System 100 may be a Code Division Multiple Access (CDMA) system, a Time Division Multiple Access (TDMA) system, a Frequency Division Multiple Access (FDMA) system, an Orthogonal Frequency Division Multiple Access (OFDMA) system, or some other multiple access system. A CDMA system may implement one or more CDMA radio access technologies (RATs) such as Wideband-CDMA (W-CDMA) and cdma2000. cdma2000 covers IS-2000, IS-856, and IS-95 standards. A TDMA system may implement one or more TDMA RATs such as Global System for Mobile Communications (GSM). These various RATs and standards are well known in the art. UMTS is a system that uses W-CDMA and GSM as RATs and is described in documents from a consortium named “3rd Generation Partnership Project” (3GPP). cdma2000 is described in documents from a consortium named “3rd Generation Partnership Project 2” (3GPP2). 3GPP and 3GPP2 documents are publicly available. For clarity, the notification transmission and reception techniques are specifically described below for UMTS. These techniques may be used for multimedia broadcast multicast service (MBMS) in UMTS.

In UMTS, a Page Indicator Channel (PICH) is used to send paging indicators to idle wireless devices. An idle wireless device is a wireless device that has registered with the system and is operating in an idle mode or a PCH mode. The paging indicators for each idle wireless device indicate whether messages are being sent on a Paging Channel (PCH) for the wireless device. The PCH is a transport channel that is carried in a Secondary Common Control Physical Channel (S-CCPCH). Each idle wireless device monitors the PICH for its paging indicators. If these paging indicators are set to ‘1’, then the wireless device processes the S-CCPCH to look for any messages sent for the wireless device. A key characteristic of indicator channels such as the PICH and MICH is that the information carried on these channels is short and un-coded and can thus be received and interpreted very quickly.

FIG. 2A shows the format of the PICH in UMTS. The PICH is partitioned into frames, with each frame having a duration of 10 millisecond (ms). Each frame is identified by a 12-bit system frame number (SFN) that is simultaneously transmitted on a Primary CCPCH (P-CCPCH). The SFN is reset to 0 at a specific time, incremented by one for each frame thereafter, and wraps around to zero after reaching the maximum value of 4095.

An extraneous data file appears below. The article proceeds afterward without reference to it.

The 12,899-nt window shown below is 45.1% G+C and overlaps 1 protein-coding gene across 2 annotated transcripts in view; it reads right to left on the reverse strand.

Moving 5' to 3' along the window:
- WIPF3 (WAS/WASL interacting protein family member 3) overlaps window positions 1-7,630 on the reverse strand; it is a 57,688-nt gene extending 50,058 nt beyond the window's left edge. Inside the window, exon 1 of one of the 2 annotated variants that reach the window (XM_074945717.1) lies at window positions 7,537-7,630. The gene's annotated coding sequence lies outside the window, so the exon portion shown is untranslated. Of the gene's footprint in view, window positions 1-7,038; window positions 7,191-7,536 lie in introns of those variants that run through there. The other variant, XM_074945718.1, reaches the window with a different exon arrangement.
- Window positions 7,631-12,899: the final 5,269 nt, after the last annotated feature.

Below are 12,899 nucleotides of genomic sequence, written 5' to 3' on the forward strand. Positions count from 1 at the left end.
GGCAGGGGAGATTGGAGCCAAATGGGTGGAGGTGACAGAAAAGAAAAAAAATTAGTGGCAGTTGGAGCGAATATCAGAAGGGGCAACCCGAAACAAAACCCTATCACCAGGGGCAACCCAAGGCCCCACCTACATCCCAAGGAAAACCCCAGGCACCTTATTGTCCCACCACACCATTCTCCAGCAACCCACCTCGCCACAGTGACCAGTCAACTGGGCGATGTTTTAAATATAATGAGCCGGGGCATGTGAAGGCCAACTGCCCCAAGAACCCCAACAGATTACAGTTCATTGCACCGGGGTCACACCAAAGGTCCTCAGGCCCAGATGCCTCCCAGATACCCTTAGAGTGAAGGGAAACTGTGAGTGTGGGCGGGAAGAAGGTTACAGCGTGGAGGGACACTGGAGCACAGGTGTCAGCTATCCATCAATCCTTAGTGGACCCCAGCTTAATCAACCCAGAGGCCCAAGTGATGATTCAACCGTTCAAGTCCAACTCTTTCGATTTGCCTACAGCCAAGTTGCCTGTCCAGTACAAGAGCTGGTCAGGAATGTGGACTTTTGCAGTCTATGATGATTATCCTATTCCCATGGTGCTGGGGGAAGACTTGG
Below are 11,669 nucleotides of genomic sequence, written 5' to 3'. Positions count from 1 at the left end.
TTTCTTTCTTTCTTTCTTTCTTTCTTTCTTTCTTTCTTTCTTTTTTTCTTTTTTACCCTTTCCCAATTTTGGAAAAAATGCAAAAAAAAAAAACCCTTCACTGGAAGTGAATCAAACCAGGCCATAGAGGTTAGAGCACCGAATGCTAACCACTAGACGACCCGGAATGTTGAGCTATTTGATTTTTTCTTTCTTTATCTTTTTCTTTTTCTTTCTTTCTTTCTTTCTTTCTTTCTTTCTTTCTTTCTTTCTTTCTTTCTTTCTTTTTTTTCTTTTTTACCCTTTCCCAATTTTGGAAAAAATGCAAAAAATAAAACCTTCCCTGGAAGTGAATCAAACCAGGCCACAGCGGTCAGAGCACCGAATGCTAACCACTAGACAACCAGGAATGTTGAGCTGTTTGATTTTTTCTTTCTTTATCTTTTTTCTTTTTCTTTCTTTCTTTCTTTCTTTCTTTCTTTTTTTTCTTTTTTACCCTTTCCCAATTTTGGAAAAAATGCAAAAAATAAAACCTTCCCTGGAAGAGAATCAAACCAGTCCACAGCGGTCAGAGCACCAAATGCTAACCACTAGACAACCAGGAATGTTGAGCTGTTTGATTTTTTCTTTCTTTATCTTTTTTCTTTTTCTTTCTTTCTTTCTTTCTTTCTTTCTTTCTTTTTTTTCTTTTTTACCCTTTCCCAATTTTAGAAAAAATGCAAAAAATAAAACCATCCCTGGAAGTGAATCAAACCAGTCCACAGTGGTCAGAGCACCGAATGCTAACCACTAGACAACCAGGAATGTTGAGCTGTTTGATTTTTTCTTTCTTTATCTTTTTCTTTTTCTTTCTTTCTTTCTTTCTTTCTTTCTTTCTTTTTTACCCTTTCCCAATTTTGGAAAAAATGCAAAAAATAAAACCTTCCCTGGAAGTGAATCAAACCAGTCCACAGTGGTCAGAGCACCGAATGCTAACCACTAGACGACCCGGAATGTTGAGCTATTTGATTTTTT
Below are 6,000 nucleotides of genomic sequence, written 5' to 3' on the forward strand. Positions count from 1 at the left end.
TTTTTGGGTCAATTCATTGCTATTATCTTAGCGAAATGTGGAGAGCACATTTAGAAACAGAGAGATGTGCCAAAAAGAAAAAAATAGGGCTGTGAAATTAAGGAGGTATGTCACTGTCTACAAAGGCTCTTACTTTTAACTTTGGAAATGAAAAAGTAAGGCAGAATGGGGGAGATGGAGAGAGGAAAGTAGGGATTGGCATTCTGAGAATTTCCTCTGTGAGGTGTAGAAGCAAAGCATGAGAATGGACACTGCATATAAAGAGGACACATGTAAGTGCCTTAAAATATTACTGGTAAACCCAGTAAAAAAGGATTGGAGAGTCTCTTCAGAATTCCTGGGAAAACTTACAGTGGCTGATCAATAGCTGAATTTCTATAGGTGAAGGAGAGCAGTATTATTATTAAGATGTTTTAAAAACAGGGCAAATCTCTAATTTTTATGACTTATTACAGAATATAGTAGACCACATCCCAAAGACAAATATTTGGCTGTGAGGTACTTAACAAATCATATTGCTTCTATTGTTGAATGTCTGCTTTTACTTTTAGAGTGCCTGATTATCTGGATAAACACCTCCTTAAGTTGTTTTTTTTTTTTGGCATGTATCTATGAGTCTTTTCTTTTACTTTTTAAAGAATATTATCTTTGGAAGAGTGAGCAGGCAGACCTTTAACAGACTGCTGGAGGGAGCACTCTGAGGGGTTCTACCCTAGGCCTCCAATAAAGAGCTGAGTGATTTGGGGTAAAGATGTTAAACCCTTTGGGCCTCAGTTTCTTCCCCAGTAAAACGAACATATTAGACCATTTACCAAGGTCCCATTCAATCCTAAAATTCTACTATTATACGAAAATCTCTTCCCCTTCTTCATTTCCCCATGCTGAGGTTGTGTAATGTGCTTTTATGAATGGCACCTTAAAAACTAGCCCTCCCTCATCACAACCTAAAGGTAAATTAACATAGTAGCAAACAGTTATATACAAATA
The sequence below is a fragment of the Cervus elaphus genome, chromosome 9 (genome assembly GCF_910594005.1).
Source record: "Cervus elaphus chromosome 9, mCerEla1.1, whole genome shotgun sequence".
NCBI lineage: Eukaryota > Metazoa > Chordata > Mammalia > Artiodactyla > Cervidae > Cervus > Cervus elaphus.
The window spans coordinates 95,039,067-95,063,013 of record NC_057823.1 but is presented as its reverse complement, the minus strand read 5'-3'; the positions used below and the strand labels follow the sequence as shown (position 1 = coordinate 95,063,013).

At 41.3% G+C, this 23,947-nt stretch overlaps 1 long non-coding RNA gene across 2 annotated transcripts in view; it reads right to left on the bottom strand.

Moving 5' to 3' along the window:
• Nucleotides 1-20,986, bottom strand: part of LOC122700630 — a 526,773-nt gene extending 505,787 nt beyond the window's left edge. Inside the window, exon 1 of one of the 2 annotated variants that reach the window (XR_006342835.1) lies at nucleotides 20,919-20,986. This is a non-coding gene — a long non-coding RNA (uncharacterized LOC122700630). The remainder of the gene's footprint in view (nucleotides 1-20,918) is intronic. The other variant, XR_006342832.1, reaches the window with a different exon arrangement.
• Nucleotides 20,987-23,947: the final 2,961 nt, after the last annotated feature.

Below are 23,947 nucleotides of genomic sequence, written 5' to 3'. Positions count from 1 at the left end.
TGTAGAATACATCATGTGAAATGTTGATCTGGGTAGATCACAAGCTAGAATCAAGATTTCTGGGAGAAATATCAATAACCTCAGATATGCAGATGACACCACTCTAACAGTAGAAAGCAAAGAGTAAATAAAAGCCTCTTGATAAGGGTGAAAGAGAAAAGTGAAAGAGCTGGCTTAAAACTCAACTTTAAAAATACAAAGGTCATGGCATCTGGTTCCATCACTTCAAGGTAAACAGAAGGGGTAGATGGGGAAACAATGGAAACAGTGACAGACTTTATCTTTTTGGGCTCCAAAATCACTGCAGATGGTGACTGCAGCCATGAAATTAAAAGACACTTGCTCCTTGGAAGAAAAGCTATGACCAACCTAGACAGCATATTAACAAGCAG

Each idle wireless device is assigned paging occasions, which are specific frames in which the wireless device can receive its paging indicators. The paging occasions for each wireless device are separated by a time interval called a DRX (discontinuous receiving mode) cycle. The DRX cycle is configurable for each wireless device and is typically 1.28 seconds. In general, the DRX cycle can range from 80 milliseconds (ms) to 5.12 seconds, or from 8 frames to 512 frames. The paging occasions for each wireless device are determined based on several parameters including an International Mobile Subscriber Identifier (IMSI), which is an identifier that is unique for each wireless device. Different wireless devices with different IMSIs may be assigned different paging occasions even if they have the same DRX cycle. The DRX cycles and the frames for UMTS correspond to slot cycles and slots, respectively, in some other systems that support slotted mode paging.

FIG. 2B shows the format of one frame for the PICH. Each PICH frame includes 300 bits, which are labeled as bits b0 through b299. The first 288 bits are used for Np paging indicators, and the last 12 bits are reserved for other uses. The number of paging indicators (Np) in each PICH frame is configurable by the system and can take on a value of 18, 36, 72 or 144. Each paging indicator is sent in 288/Np consecutive bits in the PICH frame, where 288/Np can take on a value of 16, 8, 4 or 2. The 288/Np bits are all set to ‘1’ if the paging indicator is equal to ‘1’ and are set to ‘0’ if the paging indicator is equal to ‘0’. The Np paging indicators are sent in Np paging indicator locations that are numbered from 0 through Np−1 (not shown in FIG. 2B).